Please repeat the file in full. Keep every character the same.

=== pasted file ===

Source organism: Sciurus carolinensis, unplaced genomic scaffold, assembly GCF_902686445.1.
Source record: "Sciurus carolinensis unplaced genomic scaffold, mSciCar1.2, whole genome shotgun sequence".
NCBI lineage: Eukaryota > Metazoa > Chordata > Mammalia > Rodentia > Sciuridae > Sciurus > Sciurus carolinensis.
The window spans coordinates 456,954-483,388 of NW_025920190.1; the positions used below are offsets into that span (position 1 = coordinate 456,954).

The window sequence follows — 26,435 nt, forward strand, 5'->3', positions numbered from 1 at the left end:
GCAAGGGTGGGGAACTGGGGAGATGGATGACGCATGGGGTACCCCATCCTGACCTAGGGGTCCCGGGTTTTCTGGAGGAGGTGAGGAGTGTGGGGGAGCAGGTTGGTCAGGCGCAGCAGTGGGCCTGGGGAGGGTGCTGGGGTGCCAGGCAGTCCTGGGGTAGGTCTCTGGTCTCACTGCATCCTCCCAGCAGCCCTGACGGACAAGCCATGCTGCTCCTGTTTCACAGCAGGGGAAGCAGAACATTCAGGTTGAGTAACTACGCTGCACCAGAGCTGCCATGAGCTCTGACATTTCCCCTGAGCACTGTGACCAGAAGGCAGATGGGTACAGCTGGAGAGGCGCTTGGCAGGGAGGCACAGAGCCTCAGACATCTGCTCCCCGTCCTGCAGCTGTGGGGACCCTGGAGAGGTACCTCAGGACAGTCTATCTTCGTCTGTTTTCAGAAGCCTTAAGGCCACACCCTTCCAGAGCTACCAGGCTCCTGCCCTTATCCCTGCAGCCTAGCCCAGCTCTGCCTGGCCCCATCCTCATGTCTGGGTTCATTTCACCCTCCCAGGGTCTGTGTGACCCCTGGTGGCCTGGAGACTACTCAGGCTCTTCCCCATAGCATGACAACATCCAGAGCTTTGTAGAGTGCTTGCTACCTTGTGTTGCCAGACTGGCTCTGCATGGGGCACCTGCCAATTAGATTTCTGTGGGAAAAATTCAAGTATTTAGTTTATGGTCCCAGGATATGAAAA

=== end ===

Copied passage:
Source organism: Sciurus carolinensis, unplaced genomic scaffold, assembly GCF_902686445.1.
Source record: "Sciurus carolinensis unplaced genomic scaffold, mSciCar1.2, whole genome shotgun sequence".
NCBI lineage: Eukaryota > Metazoa > Chordata > Mammalia > Rodentia > Sciuridae > Sciurus > Sciurus carolinensis.
The window spans coordinates 456,954-483,388 of NW_025920190.1; the positions used below are offsets into that span (position 1 = coordinate 456,954).

The window sequence follows — 26,435 nt, forward strand, 5'->3', positions numbered from 1 at the left end:
GCAAGGGTGGGGAACTGGGGAGATGGATGACGCATGGGGTACCCCATCCTGACCTAGGGGTCCCGGGTTTTCTGGAGGAGGTGAGGAGTGTGGGGGAGCAGGTTGGTCAGGCGCAGCAGTGGGCCTGGGGAGGGTGCTGGGGTGCCAGGCAGTCCTGGGGTAGGTCTCTGGTCTCACTGCATCCTCCCAGCAGCCCTGACGGACAAGCCATGCTGCTCCTGTTTCACAGCAGGGGAAGCAGAACATTCAGGTTGAGTAACTACGCTGCACCAGAGCTGCCATGAGCTCTGACATTTCCCCTGAGCACTGTGACCAGAAGGCAGATGGGTACAGCTGGAGAGGCGCTTGGCAGGGAGGCACAGAGCCTCAGACATCTGCTCCCCGTCCTGCAGCTGTGGGGACCCTGGAGAGGTACCTCAGGACAGTCTATCTTCGTCTGTTTTCAGAAGCCTTAAGGCCACACCCTTCCAGAGCTACCAGGCTCCTGCCCTTATCCCTGCAGCCTAGCCCAGCTCTGCCTGGCCCCATCCTCATGTCTGGGTTCATTTCACCCTCCCAGGGTCTGTGTGACCCCTGGTGGCCTGGAGACTACTCAGGCTCTTCCCCATAGCATGACAACATCCAGAGCTTTGTAGAGTGCTTGCTACCTTGTGTTGCCAGACTGGCTCTGCATGGGGCACCTGCCAATTAGATTTCTGTGGGAAAAATTCAAGTATTTAGTTTATGGTCCCAGGATATGAAAA